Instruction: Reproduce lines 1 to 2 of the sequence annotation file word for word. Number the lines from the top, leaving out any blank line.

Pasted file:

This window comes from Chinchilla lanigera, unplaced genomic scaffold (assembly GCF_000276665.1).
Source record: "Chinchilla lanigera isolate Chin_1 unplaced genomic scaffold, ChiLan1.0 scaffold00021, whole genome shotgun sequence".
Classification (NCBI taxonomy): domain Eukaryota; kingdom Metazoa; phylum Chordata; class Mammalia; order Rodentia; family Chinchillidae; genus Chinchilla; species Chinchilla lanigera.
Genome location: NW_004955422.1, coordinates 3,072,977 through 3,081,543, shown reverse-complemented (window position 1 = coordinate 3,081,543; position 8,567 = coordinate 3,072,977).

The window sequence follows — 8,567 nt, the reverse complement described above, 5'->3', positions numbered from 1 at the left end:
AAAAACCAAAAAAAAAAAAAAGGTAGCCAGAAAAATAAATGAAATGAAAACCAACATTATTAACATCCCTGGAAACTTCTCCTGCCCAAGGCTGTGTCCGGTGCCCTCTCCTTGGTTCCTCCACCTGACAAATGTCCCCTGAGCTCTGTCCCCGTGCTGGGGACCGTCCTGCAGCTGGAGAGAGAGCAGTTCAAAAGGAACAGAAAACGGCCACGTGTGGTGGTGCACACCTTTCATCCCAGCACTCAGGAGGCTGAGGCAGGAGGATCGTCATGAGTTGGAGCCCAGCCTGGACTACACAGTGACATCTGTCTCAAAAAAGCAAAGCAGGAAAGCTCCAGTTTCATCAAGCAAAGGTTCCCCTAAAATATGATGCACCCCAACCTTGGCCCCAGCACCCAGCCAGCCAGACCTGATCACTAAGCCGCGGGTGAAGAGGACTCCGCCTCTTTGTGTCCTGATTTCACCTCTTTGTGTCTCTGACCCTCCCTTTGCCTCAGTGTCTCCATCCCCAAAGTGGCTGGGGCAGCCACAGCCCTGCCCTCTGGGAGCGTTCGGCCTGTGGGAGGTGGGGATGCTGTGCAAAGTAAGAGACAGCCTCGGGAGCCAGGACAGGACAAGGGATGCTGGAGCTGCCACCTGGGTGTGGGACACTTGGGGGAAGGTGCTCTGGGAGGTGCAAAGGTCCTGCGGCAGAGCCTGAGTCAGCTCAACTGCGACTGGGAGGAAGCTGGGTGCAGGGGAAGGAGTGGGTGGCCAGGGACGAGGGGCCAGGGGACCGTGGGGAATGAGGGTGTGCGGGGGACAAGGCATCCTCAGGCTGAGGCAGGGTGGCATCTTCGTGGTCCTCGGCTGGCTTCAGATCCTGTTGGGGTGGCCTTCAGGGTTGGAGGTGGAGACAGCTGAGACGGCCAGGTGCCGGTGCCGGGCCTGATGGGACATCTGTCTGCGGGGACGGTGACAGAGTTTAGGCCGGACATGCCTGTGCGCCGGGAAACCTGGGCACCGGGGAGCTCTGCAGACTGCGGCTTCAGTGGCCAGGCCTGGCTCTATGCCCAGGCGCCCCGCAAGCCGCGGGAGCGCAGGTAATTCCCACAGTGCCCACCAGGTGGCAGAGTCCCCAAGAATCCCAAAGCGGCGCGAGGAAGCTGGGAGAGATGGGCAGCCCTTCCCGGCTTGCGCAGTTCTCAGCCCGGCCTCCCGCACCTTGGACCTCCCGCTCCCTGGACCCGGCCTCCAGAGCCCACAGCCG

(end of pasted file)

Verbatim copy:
This window comes from Chinchilla lanigera, unplaced genomic scaffold (assembly GCF_000276665.1).
Source record: "Chinchilla lanigera isolate Chin_1 unplaced genomic scaffold, ChiLan1.0 scaffold00021, whole genome shotgun sequence".